Moving on to discuss the place of innovation in driving cities forwards, Mr Clarke shared some fascinating examples of place trends over the last century, where some cities had performed better than others due to economic changes - which in turn has evolved the roles of respective places within the UK.

He said: “100 years ago the main benefit to a business location in a city was lower costs, taking advantage of rivers and ports for transport, fuel sources and the large number of workers. Today it’s the ability to share ideas and information – taking advantage of the large number of workers and knowledge exchange.

But the challenge hasn’t just been to create more jobs. It has been to offset jobs lost in declining industries with jobs in new, knowledge based sectors. Not all cities have done this. Some have replicated their economies - swapping coal mines for call centres and in turn recreating low wage, low skilled jobs. As said, the most successful cities have reinvented themselves, adapting to the 21st century, moving to a knowledge-based economy.”

Of Brexit and the potential implications for the Humber, he added: “The impact of Brexit will play out differently in different places. Hull is the UK’s largest exporter to the US, therefore Brexit deals will be of great importance to the area. However, the Industrial Strategy puts ‘place’ at the forefront, therefore it both requires us to understand and be specific about Hull’s opportunities and challenges. We need to support broad conditions for growth, especially knowledge intensive firm and to welcome a related variety - not simply specific industries.

Poignantly, in demonstration of the Humber’s home-grown expertise, delegates then heard from two exceptional examples of regional innovation in business – Spencer Group and Swift Group.

Richard Burgess, Deputy MD of Spencer Group and leader of their recent Energy Works investment, was first to take centre stage. Due to complete in early 2018, the £200m Energy Works development will be the first facility of its kind in the UK, using a combination of innovative renewable energy technologies to achieve a highly efficient mix of recycling and energy conversion processes. Although awarded a grant of almost £20 million from the European Regional Development Fund, the remainder of the project was financed via a host of private investment sources from as far away as Israel.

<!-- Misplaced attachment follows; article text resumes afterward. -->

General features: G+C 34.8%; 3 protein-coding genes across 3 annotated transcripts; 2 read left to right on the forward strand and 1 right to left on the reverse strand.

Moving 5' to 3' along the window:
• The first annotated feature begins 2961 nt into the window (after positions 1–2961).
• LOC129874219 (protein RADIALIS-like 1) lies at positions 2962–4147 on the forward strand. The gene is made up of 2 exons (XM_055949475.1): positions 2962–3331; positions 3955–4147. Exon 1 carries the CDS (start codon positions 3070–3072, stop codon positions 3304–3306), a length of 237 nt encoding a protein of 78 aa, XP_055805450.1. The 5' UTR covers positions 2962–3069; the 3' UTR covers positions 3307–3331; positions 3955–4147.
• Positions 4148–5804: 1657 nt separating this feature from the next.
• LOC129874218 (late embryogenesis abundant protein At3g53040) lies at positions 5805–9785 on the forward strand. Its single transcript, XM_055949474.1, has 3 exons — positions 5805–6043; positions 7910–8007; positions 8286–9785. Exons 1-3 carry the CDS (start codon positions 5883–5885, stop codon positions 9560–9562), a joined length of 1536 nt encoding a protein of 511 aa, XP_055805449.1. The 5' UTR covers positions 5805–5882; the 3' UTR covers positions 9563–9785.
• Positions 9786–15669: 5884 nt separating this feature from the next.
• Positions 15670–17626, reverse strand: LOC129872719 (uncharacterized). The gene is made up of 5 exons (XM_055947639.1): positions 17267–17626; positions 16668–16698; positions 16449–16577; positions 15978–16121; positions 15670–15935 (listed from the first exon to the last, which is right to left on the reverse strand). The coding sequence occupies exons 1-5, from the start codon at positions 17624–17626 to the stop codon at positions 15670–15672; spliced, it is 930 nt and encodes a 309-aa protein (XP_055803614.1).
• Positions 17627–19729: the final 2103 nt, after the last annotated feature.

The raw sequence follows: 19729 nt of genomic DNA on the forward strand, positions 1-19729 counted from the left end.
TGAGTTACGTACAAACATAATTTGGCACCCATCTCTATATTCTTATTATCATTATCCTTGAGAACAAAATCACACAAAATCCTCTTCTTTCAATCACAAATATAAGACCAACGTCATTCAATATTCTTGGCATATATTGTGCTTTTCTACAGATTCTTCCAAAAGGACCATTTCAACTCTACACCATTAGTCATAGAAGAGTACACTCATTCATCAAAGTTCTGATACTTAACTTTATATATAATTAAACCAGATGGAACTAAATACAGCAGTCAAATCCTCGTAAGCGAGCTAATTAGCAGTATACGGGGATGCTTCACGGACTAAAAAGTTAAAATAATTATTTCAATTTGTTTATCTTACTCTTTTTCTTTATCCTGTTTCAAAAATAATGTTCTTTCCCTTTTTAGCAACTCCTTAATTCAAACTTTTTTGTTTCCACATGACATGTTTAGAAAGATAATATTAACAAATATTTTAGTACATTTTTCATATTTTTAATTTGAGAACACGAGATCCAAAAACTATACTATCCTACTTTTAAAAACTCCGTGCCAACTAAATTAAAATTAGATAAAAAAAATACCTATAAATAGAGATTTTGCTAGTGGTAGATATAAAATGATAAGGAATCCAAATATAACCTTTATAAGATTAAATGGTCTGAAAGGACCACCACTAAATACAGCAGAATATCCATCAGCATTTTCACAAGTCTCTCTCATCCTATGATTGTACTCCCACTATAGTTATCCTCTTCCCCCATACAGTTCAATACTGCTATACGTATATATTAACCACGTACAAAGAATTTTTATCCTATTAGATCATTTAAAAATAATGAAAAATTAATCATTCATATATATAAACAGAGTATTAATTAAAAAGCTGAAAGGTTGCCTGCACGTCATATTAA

Speaking of Spencer Group’s involvement, Mr Burgess said: “Energy Works is a project that is driven by passion, coupled with an acknowledgement of the need to move in to advanced, cleaner technology driven energy.  We spotted a downturn in construction post 2008 and our MD, Charlie Spencer wanted to do something that showcased the business in the context of doing something that in turn benefited Hull to give back to the area.”

As a specialist engineering business, Spencer Group’s role has been to develop plans to deliver the project and guarantee local employment during construction. Mr Burgess said: “The project involved 12 months of hugely intensive work at contract stage alone before grants and inward investment funding could be sought. Spencer Group invested significantly with our own funds up until financial close; therefore it was an incredibly high risk strategy for us.”

Once operational, the pioneering facility will create enough energy to power 43,000 homes and recycle 250,000 tonnes of waste and create a swell of jobs in the process. As a snapshot of the milestones reached to date, delegates enjoyed a time lapse video which showcased the enormity of the site and the ambitions are now being realised.

Of that challenge, Mr Burgess said: “We bit off more than we could chew as we realised the wider potential to be involved in something so significant. In our role, we have been able to engage with every member of the team involved and act as a bridge to drive the project forwards – this is the difference made by us as influencers and facilitators. Our high-risk, high-reward strategy has carried us through, but with lots of lessons learnt along the way. We’re so proud of what we’ve achieved and the legacy that it will leave for the city.